Nebraska Football: Best-Case Scenario for the 2015 Season

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photo and story by Patrick Runge

Nebraska football fans are greeting the start of fall camp with optimism, as new head coach Mike Riley prepares for his first season in charge. Before a ball is snapped in anger, the possibilities for Nebraska’s 2015 season are limitless, and the winds of change that have blown through Lincoln are giving hope to all of the scarlet and cream faithful.

So let’s run with that optimism a little, and see what Nebraska’s season would look like if everything broke the right way. Here’s the big things that would need to happen for Nebraska’s 2015 season to sparkle, and what the end result might be.

Tommy Armstrong finds his groove

It’s not a big surprise to regular visitors to know that the two stats of focus for Tommy Armstrong here are his completion percentage and his touchdown-to-interception ratio. Last year, here were Armstrong’s stats in Nebraska’s wins and losses in the regular season:

  Completion % TD-to-INT ratio
Wins 53.2 2.125 (17/8)
Losses 47.5 0.667 (2/3)

The numbers tell a pretty clear picture, especially the touchdown-to-interception ratio. Neither completion ratio is stellar, but a sub-.500 ratio is a recipe to lose games. The TD-to-INT ratio, though, is the real differential between the two numbers. It may be a small sample size, but Armstrong’s ratio difference between wins and losses says a lot about why those outcomes came about.

If Armstrong is able to post – or improve – his statistics throughout the season, Nebraska’s chances for a stellar season improve dramatically.

(In fairness, Nebraska’s loss in the bowl game to USC is a bit of an outlier, as Armstrong had a 62.7 completion ratio and a 3-to-1 TD-to-INT ratio.  But with the interim coach and all the upheaval from Bo Pelini’s dismissal, it’s hard to know what to make of that game. If Armstrong puts up his Holiday Bowl numbers this season, though, Nebraska should win the B1G West.)

The linebackers and offensive line click

While there are question marks for the whole team with a transition to a new head coach, the two biggest areas of concern are at linebacker and offensive line. At linebacker, Nebraska only returns one player (Josh Banderas) with any starting experience, and only two (Banderas and Michael Rose-Ivey) with any starting experience at all.

It will be up to returning players Luke Gifford and Marcus Newby, along with incoming freshmen like Dedrick Young and Mohammed Barry, to make an impact at a critical position for the Blackshirts.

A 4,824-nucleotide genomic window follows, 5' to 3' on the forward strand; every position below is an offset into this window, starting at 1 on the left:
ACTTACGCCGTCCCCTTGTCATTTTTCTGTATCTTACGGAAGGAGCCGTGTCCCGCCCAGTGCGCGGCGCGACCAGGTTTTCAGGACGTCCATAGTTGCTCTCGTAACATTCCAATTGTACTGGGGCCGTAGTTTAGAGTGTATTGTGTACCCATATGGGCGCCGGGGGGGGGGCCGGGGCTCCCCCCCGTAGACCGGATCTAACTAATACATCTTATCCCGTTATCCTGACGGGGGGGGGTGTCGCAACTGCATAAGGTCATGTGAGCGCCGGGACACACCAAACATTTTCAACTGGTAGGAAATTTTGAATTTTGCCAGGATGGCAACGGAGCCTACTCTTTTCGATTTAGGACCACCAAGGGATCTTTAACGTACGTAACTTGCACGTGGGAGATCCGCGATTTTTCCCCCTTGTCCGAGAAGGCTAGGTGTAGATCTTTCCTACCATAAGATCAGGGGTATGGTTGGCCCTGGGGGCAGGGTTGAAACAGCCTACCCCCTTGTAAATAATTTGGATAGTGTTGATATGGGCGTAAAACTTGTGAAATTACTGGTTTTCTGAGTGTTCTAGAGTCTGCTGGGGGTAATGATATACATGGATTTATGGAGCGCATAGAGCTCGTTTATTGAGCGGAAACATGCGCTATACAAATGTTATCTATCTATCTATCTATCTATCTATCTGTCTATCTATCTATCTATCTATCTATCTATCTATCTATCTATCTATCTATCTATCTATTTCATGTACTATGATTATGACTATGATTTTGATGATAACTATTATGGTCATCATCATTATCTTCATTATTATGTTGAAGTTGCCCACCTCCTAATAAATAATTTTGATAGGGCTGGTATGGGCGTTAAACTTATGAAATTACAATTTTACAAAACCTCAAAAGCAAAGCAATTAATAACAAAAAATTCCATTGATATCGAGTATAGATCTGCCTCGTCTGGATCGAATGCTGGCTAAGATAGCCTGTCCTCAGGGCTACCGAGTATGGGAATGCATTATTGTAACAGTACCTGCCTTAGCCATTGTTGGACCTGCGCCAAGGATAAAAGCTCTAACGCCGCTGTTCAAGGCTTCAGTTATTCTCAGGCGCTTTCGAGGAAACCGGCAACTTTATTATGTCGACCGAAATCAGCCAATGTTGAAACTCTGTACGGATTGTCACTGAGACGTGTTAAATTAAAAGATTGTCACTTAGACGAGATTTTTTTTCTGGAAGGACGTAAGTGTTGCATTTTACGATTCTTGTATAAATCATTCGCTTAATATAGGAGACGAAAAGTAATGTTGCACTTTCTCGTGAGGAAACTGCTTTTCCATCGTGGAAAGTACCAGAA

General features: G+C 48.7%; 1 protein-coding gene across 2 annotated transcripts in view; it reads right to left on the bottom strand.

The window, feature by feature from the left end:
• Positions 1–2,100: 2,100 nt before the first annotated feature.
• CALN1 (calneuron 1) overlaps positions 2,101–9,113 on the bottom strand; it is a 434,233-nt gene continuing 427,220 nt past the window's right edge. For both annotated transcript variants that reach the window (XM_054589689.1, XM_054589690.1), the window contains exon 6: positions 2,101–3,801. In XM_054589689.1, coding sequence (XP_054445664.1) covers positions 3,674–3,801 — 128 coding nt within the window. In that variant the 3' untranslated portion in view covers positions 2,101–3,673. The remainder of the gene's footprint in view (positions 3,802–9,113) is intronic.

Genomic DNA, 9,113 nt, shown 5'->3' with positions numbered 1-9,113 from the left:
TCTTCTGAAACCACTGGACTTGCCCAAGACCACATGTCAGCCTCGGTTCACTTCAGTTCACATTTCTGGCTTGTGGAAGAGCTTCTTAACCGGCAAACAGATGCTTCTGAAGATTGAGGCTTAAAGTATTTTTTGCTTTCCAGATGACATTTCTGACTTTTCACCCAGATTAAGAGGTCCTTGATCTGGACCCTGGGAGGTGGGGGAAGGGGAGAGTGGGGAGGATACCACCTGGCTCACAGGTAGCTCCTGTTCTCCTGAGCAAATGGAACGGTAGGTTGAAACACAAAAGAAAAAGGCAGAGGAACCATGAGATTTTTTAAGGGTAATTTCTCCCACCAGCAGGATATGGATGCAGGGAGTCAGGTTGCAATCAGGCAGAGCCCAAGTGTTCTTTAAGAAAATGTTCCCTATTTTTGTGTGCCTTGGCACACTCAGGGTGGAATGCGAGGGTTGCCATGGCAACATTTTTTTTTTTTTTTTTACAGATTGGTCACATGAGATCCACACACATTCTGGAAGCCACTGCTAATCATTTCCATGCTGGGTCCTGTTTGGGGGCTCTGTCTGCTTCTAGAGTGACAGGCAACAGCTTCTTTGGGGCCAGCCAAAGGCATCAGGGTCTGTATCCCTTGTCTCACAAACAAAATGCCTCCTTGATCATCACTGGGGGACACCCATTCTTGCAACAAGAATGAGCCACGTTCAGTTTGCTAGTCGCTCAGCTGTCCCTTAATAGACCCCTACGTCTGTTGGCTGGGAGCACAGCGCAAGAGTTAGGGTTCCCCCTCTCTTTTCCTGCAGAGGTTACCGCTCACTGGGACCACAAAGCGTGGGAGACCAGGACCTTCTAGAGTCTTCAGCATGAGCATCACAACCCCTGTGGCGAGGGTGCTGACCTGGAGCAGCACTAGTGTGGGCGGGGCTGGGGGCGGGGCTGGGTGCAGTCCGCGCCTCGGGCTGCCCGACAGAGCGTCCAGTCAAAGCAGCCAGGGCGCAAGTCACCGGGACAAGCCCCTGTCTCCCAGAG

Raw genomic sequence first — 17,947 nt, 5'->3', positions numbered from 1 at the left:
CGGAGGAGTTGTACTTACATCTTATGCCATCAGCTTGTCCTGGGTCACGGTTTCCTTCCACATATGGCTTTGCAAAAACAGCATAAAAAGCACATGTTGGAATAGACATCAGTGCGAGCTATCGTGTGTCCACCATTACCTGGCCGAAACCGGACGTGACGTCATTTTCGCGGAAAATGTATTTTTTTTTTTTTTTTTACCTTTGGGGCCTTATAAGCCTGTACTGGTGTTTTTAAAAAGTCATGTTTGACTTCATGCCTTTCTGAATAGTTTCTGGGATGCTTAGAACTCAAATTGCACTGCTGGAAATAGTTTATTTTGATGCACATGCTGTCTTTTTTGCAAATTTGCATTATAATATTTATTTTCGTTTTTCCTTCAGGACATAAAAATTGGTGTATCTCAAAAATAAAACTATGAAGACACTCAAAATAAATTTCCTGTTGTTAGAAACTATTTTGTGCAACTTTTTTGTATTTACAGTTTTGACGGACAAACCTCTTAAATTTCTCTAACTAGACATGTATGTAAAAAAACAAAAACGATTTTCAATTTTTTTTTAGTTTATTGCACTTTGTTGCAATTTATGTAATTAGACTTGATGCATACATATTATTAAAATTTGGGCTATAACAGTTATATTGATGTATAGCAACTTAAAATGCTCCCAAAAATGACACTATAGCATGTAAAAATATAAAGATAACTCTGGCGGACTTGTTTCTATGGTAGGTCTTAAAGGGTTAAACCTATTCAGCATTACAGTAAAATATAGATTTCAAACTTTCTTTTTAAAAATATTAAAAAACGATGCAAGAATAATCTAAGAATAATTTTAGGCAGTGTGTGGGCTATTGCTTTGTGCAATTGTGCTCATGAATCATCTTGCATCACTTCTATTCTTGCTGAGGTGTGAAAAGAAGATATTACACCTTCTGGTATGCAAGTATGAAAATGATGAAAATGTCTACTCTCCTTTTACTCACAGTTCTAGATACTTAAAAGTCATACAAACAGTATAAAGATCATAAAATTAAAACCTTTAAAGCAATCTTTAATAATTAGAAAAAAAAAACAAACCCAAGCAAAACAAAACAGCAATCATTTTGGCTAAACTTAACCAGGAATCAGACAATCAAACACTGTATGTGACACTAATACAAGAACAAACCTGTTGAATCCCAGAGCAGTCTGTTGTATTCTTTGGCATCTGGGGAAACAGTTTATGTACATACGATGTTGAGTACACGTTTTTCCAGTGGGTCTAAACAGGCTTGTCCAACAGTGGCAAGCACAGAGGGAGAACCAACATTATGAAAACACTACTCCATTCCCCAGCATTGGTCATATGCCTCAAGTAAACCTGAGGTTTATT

Similarly, Nebraska’s offensive line has only one player returning with significant starting experience in left tackle Alex Lewis. All four other offensive line positions have question marks, including the critical position of center.

It’s a little frightening to think that Nebraska is so unsettled at such critical positions. But if Nebraska is able to make things work right off the bat at both linebacker and offensive line, then the strengths NU has at other positions should shine through.

The season ends with a Playoff appearance

Scoff if you want, but Nebraska is set up – if everything clicks – to make college football’s final four. It would likely being 12-0 going into the B1G title game. That would mean wins over BYU and Miami in the non-conference, a daunting but not impossible task for a new head coach.

The conference schedule actually sets up well for Nebraska. The most difficult games – Wisconsin, Michigan State, and Iowa – are all in Lincoln. The most challenging road game is at Minnesota, but the change in defensive scheme should make the Gophers a better matchup for Nebraska.

So let’s say Nebraska makes a perfect run through the regular season, likely matching up with the defending national champion Ohio State in Indianapolis. The Buckeyes would be a prohibitive favorite, and should be given the relative talent profiles of the two teams.

However, Ohio State wasn’t a dominant force last year. It’s easy to forget after the Buckeyes demolished Wisconsin in the B1G title game (with then-coach Gary Anderson leaving Madison days later) and steamrolled through the playoffs, of course.

But Ohio State also lost to an average Virginia Tech team. It also went to overtime against Penn State and struggled mightily with Minnesota. Nebraska might not be on a talent level with Ohio State, but it certainly is on a level with the teams that either beat or ran Ohio State very close in 2014. If those teams could play with the Buckeyes, there’s no reason a 12-0 Nebraska couldn’t rise up for one game.

Of course, this is a best-case scenario, with the new offense and defense clicking right away and the injury bug staying away from Lincoln. But if all those things happen, a surprise Playoff appearance isn’t an unachievable goal for Riley in year one.

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